Art Is Not Just Child’s Play

Art Is Not Just Child’s Play


Atlanta Interfaith Leadership Fellowship Workshop
Session facilitator Flora Rosefsky (standing) displays a participant’s work at the Atlanta Interfaith Leadership Fellowship’s recent art workshop. PHOTO/courtesy Bob Bahr

Walking into one of the back rooms at the Breman Jewish Heritage and Holocaust Museum in the middle of a recent quiet Sunday afternoon, you might have thought you had stumbled into a preschool art class.

At a half-dozen large round tables, there were stacks of colored paper, glue sticks, scissors and paper cut-outs in a variety of shapes, sizes and textures. But it wasn’t child’s play that had brought the participants to this makeshift classroom.

Instead, two dozen or so men and women were here to engage in an interfaith dialogue sponsored by the Atlanta Interfaith Leadership Fellowship (AILF); instead of words, they were to use art to come to a better understanding of each other’s religious traditions and by doing so helping in some small way to avoid the tragedies of the recent past.
Leading the class was Flora Rosefsky of Decatur, the immediate past president of the American Guild of Judaic Art.

“Use the scissors as an extension of your hand,” she told the group, many of whom probably hadn’t done anything like this since they were in grade school. “Cut directly into the color.”

She encouraged participants as they cut the colored paper into abstract forms meant to carry a message of faith. To spark the imagination, Rosefsky prepared a handout with a broad cross-section of quotes from the Buddhist, Christian, Hindu, Muslim, Baha’i, Native American and Jewish religions.

The idea, she explained, is not to think too much but to just allow one’s self to be led by whatever feelings are brought up by the quotes. For example, cut and paste the admonition from the Shema – “to love your God with all your heart and with all your soul and with all your might” – into an image of religious resolve.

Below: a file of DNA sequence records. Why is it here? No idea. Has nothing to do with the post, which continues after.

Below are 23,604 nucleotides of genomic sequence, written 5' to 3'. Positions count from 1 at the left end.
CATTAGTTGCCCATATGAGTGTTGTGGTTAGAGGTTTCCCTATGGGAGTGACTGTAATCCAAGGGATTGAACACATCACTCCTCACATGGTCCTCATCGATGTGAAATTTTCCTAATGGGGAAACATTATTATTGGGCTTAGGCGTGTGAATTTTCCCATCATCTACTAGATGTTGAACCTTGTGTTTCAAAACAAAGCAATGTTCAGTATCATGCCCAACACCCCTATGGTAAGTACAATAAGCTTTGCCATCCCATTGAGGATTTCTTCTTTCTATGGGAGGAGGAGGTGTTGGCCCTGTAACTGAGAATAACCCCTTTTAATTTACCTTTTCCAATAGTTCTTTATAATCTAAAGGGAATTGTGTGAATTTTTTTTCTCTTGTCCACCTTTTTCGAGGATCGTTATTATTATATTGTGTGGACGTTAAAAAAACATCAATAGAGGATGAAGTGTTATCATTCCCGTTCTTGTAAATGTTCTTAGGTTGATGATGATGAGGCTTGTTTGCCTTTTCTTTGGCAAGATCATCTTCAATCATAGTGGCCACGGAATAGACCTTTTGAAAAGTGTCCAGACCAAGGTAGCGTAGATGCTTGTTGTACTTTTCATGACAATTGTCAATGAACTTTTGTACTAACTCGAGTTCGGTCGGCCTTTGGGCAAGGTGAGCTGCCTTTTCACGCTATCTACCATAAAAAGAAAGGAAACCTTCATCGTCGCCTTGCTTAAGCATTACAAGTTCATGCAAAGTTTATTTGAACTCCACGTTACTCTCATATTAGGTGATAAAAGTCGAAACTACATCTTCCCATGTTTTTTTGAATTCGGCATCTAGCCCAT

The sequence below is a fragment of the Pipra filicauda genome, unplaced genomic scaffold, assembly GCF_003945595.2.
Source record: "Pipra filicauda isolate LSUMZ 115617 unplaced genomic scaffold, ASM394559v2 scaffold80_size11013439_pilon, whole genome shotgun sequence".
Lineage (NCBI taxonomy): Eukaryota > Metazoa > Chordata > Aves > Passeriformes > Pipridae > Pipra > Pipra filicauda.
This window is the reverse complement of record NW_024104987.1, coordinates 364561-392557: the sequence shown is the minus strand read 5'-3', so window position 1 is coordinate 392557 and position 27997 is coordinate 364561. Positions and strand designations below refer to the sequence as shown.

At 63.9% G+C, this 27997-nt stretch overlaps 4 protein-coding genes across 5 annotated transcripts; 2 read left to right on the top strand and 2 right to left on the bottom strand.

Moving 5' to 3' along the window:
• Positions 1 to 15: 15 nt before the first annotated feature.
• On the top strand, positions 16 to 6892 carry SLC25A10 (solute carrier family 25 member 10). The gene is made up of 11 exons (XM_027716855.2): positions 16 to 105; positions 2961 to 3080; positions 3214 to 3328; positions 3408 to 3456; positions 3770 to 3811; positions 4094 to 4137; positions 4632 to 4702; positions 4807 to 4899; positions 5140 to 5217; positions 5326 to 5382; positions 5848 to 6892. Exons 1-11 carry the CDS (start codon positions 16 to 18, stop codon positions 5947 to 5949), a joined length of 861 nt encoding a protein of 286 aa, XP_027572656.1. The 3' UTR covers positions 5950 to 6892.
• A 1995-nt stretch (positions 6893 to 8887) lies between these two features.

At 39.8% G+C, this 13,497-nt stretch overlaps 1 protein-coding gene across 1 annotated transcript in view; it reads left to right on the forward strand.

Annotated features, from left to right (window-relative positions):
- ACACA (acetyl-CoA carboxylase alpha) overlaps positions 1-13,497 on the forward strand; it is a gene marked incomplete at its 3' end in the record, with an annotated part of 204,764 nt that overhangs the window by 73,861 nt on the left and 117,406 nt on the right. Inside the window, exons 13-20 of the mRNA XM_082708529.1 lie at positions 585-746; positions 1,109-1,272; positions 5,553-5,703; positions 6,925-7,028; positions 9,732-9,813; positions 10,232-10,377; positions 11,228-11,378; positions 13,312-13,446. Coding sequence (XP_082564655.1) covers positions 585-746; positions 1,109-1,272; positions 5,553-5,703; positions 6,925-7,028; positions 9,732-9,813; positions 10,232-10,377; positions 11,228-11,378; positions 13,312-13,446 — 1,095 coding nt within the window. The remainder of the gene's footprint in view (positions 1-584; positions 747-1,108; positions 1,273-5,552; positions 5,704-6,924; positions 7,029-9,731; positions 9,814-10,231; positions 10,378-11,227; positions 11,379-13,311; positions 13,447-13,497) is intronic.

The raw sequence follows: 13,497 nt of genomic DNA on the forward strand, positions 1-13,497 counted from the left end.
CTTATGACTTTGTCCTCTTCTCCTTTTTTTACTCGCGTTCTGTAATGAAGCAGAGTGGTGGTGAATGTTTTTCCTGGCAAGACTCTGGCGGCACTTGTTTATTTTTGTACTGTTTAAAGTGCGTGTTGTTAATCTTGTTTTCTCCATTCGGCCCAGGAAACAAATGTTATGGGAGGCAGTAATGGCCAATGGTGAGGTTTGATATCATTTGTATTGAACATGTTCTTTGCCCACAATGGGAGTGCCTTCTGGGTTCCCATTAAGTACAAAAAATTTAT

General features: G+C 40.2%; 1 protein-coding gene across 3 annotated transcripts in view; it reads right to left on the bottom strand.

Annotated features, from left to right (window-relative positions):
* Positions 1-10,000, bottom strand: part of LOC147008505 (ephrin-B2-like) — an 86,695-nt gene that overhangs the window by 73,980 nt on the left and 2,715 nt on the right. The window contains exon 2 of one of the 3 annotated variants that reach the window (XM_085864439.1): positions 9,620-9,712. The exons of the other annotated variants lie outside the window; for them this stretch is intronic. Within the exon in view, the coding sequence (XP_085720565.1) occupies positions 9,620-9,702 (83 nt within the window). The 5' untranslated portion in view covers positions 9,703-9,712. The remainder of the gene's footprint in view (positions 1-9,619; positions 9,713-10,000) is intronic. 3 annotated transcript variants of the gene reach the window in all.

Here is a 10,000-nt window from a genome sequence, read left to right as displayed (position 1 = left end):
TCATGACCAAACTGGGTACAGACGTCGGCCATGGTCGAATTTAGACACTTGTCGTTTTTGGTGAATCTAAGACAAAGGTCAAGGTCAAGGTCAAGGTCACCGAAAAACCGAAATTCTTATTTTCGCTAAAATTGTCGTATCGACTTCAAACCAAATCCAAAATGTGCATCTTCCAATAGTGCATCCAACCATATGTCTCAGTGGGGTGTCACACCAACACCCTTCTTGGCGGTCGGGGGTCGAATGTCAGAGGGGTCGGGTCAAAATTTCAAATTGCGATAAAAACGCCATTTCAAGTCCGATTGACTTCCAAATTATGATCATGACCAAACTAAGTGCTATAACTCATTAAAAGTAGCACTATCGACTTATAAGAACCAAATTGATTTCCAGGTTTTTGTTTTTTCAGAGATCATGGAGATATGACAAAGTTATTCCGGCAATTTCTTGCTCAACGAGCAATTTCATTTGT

Participants had less than an hour to be inspired and then to comment not just on what they had seen in their own work but also on what they had seen in what others had done. A Korean Christian woman chose Psalm 27, a Native American selected a quote that reminds her of an episode of television’s “Little House on the Prairie,” and a Muslim man reflected on an abstract bird of paradise.

Jan Swanson, who has led Interfaith Pilgrimages to Israel, Jordan and elsewhere in the Middle East cut a cascading series of hands reaching for one another to symbolize the text from Leviticus that she feels is reflected in the teaching of all the major religions: “Love your neighbor as yourself.”

That, Swanson believes, is essential to our understanding of the divine and coming to terms with the future.
“If we can’t see the human or the God-spirit in the other person, no matter what their faith, we can’t see God,” she said.

It’s an idea that resonates in the tragedies of recent Jewish history. As Bill Voss, head of the AILF, commented, “The Breman plays a vastly under-recognized role in helping us remember the great tragedy of the Shoah.
“My prayer is: ‘Never again, not only for the Jewish community, but also for all of mankind.’”

Editor’s note: Bob Bahr is teaching a six-week course on “The Modern Search for Meaning In A World of Film” starting June 25 at PALS at Temple Sinai.

By Bob Bahr
AJT Contributor

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